Camden, NJ deters illegal dumping, fulfilling promise to clean up community
The City of Camden
Camden, NJ cleans up approximately 43,000 tons of illegally dumped trash every year, leading the community to feel unclean and unsafe. By using surveillance equipment to deter dumping, the city fulfilled its promise to clean up the community, saving millions in taxpayer money and building trust among residents.
Initial: Zero Upfront Cost
General Fund/Existing Public Funds
Operational since 2021
Camden needed to find a way to deter illegal dumping at sites around the city and minimize the cost spent by the city to clean it up.
In an average year, the city of Camden, NJ cleans up about 43,000 tons of trash dumped illegally across the municipality, including construction rubble, hot water tanks, and hazardous waste. Not only does the deluge of debris detract from the value and pride of the city, but it’s also a health and safety hazard. And it’s expensive— Camden spends about $4.5 million a year cleaning up illegal dumping, not including the cost of salaries, vehicles, and other equipment that supports clean-up efforts.
“We’ll see everything from home renovation debris to discarded furniture to 55-gallon drums of hazardous chemicals,” said Keith Walker, director of the city’s Department of Public Works. “It’s a visible eyesore, but it also attracts unwanted wildlife, like raccoons, possums, and rats, and encourages illicit behavior.”
In the past year, the issue has drawn increased attention from local activists and residents, as well as state law enforcement and environmental agencies. Within the city of Camden, officials from the mayor’s office, public works, and other departments are equally committed to solving the long-standing problem. The city launched Camden Strong, an initiative to address illegal dumping, community health, unsafe structure, public safety, and other concerns impacting the Camden community.
With the new Camden Strong initiative promising to address illegal dumping and clean up the city, Camden needed to find a way to deter illegal dumping at sites around the city, and minimize the cost spent cleaning it up.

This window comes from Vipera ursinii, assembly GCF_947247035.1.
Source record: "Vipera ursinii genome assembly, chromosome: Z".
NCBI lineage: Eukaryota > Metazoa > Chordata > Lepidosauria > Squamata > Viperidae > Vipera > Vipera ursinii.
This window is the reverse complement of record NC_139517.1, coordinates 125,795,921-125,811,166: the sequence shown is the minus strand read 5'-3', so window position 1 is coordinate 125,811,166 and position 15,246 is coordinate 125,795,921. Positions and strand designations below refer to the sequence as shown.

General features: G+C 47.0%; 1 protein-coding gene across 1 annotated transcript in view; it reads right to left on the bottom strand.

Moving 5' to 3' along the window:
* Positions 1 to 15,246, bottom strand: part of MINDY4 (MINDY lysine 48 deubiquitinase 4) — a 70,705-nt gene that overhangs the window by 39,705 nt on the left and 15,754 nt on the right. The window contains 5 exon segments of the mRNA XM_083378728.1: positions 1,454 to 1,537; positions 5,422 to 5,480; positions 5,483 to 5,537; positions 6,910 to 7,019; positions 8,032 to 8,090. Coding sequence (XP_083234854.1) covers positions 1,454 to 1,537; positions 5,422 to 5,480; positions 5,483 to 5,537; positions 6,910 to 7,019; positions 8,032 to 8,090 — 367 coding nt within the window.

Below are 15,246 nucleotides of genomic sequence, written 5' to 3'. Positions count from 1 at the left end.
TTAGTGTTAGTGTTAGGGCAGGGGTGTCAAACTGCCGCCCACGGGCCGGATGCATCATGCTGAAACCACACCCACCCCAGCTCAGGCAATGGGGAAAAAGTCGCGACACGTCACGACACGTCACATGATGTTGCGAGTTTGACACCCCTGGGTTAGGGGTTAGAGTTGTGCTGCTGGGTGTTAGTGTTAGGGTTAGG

Camden addressed the problem of illegal dumping by using video surveillance systems to monitor dumping hotspots and deter intrusion.
Keith Walker, director of the city’s Department of Public Works, said he and his team were exploring different mechanisms for preventing illegal dumping to support the Camden Strong initiative when they received a recommendation to use a video surveillance system.
In just a few days, the city was using cameras to monitor two illegal dumping hotspots estimated to be responsible for 70-100 tons of illegal dumping each year. Setup of the system for the city was easy, with the mobile unit-mounted cameras set up in 30 minutes with no wires, internet, or electricity needed. Camden was focused on deterring potential dumpers so the cameras were equipped with floodlights, a two-way speaker, and infrared license plate readers. Training employees on the system was easy, with remote feeds from the cameras viewable from a smartphone and alerts sent in the event of an intrusion or video capture of a license plate.
In the four months the cameras have been monitoring the two sites, neither has had any illegal dumping violations. The reduction in trash dumping has been so significant that grass is beginning to grow for the first time in decades. With these results, the city can confidently say that the Camden Strong initiative has been effective in cleaning up the city and addressing the illegal dumping that concerned the community.
“The deterrent factor has been huge,” Walker said. “It’s 100% working.”
The two dumping hotspots have had no illegal dumping violations in the four months the new deterrent program has been in place
The city government fulfilled its promise under Camden Strong to address illegal dumping, thereby building trust in the community
Camden residents benefit from a cleaner and safer community
Because the surveillance units are powered by solar power, the city can easily move them to other hotspots sites to deter illegal dumping activity
Because the surveillance units are multi-use, the community can easily adapt them to serve a variety of purposes
Who Should Consider
Towns/Cities whose feeling of safety has been diminished by illegal activities that cannot be deterred through typical law enforcement activities
Government Project Team
- Keith Walker, Director of Public Works
Last UpdatedMay 9th, 2022
More resources about this case study